While these are two important areas, other factors underpin a sustainable supply chain. It helps leverage a triple bottom line of three dimensions – people, planet, and profit – to prioritize key areas of focus for your industry or specific categories.
1) People (social sustainability)
Ensure work practices are ethical, safe and fair.
Companies often seek to mitigate reputational risk by avoiding suppliers that use unethical business practices, such as forced or child labor, modern slavery, and unsafe production environments. By requiring transparency in the procurement process, they can ensure their social sustainability. There is typically a demand for visibility into outsourced labor, offshore production, and complex supplier prioritization and distribution.
KPIs for social sustainability focus on promoting transparency fair treatment and equality for all workers throughout your supply chain. These may include diversity reporting on gender and racial parity, compliance with labor management or health and safety policies, and may be limited to first-tier suppliers or mandated by multiple levels of management. a complex arrangement.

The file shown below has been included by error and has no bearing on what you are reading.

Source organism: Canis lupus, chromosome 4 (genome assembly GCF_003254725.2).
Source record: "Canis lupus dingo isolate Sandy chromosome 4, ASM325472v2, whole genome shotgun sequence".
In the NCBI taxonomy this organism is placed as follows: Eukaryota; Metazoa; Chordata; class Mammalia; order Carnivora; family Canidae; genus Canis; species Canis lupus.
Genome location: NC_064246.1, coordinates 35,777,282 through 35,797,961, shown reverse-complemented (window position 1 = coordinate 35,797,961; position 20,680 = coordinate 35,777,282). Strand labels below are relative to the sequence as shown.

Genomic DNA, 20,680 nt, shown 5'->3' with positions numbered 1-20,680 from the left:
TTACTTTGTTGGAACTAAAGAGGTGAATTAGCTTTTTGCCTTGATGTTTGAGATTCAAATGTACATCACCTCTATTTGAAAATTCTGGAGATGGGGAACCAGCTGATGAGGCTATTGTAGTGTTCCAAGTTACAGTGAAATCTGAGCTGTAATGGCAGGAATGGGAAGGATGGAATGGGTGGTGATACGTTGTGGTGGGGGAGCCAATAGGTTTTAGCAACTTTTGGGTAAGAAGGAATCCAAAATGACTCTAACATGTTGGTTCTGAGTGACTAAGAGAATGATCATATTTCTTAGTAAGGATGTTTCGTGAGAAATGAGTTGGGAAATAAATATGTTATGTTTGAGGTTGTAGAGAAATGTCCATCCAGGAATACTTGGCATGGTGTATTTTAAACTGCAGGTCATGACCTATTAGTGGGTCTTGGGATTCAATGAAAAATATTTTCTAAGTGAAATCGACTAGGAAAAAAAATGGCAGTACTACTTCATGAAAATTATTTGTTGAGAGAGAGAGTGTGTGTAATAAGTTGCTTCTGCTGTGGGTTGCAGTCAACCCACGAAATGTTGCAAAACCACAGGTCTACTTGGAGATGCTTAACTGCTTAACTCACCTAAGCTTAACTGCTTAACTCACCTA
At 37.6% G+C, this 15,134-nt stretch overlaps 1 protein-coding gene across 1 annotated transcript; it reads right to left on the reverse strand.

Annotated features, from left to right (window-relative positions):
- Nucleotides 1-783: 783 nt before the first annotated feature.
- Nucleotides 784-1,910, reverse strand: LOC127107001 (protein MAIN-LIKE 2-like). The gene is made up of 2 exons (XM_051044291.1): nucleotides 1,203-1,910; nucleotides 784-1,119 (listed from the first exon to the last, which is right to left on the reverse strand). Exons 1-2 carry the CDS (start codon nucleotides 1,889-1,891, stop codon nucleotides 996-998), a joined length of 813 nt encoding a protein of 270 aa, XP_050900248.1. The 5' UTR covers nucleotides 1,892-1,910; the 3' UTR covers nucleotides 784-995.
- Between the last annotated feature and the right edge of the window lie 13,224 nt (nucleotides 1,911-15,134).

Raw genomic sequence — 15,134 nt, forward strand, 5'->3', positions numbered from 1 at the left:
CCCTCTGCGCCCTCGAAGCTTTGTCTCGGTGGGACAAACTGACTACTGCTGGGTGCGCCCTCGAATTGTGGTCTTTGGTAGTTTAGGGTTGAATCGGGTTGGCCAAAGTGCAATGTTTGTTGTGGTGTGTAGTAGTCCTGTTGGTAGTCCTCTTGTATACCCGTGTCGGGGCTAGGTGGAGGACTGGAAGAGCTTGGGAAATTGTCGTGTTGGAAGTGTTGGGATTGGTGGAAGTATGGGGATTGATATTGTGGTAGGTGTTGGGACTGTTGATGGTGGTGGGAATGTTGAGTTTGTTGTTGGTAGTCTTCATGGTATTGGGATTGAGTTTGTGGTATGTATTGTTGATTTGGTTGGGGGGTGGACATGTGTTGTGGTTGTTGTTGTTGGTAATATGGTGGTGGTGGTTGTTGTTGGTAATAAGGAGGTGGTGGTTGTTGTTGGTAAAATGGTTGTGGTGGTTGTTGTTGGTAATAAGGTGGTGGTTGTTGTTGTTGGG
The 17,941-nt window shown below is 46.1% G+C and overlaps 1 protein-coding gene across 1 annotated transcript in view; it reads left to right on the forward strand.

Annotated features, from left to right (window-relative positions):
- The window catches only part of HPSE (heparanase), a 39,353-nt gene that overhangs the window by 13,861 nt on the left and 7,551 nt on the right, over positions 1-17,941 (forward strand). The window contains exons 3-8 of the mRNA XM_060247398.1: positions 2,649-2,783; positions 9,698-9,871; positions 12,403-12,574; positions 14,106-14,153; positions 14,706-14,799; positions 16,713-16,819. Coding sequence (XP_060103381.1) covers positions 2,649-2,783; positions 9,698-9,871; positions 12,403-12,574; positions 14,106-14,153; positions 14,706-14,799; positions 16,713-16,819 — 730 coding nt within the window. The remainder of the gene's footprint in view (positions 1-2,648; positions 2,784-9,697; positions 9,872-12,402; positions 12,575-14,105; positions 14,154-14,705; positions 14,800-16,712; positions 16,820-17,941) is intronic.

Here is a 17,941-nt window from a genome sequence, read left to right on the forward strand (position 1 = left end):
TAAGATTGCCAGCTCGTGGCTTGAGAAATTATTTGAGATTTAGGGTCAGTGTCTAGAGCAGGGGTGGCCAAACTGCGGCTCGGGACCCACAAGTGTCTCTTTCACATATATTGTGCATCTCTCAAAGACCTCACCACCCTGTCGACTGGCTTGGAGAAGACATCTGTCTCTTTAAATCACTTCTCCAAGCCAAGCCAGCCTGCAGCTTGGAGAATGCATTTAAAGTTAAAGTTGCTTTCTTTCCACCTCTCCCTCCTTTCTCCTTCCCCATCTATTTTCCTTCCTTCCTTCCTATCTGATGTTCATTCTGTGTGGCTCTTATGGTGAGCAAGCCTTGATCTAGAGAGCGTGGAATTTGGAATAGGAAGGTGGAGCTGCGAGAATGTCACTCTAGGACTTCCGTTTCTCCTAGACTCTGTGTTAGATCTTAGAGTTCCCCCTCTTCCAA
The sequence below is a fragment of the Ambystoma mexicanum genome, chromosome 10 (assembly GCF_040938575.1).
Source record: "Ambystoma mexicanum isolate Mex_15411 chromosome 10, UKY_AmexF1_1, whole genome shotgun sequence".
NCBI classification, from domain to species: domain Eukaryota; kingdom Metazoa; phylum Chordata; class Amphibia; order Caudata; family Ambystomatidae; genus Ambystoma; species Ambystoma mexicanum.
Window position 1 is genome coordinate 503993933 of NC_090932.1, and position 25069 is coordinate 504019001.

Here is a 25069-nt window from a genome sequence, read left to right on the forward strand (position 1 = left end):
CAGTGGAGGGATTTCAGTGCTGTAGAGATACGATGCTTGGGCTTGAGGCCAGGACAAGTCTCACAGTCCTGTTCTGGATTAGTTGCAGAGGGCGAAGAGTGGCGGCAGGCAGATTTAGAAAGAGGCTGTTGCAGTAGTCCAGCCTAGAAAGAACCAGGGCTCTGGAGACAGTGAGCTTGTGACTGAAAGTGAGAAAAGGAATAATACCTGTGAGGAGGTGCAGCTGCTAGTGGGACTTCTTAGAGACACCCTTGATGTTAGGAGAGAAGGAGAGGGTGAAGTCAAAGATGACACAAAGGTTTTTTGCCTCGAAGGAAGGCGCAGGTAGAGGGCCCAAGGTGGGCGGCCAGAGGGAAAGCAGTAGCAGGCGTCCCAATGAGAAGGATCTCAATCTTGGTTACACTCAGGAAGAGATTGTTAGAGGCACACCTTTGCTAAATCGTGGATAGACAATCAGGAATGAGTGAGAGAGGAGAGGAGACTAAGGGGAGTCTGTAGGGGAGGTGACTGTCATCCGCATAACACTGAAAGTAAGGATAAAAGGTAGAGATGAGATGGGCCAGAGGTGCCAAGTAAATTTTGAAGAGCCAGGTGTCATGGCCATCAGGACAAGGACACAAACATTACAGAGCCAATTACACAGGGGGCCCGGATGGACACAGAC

What does this look like in practice?
Social sustainability assessment is often carried out by independent third-party audit firms, supporting either supplier self-assessments or comprehensive on-site audits. While KPIs can be implemented for ongoing monitoring and management, practices are most often assessed by evaluating supplier compliance with codes of conduct and broader governmental or professional regulations.
With regard to fair and ethical work, for example, it is important to involve trade unions recognized by the supplier or the number of industrial disputes in the last 12 months. For diversity and equality, you can also view diversity spend by category — how much money your company spends with various suppliers — and supplier diversity reports on gender and racial parity.
2) Planet (environmental sustainability)
Focus on the supply, distribution, consumption, production and disposal of physical goods to mitigate negative environmental impact.
Key performance indicators for environmental sustainability should be designed to ensure responsible sourcing, distribution, consumption, production and disposal of key materials and energy resources. For example, in the case of sourcing, does a product come from a renewable, sustainable and conflict-free source?
Distribution – what is the carbon footprint associated with shipping products to you, or from you to your customers? Production – are sustainable sources of energy and water used? Are you limiting the use and eliminating waste of energy and water? Disposal – how much are you sending to landfill? Recycle/recover? After-sales sales?
What does this look like in practice?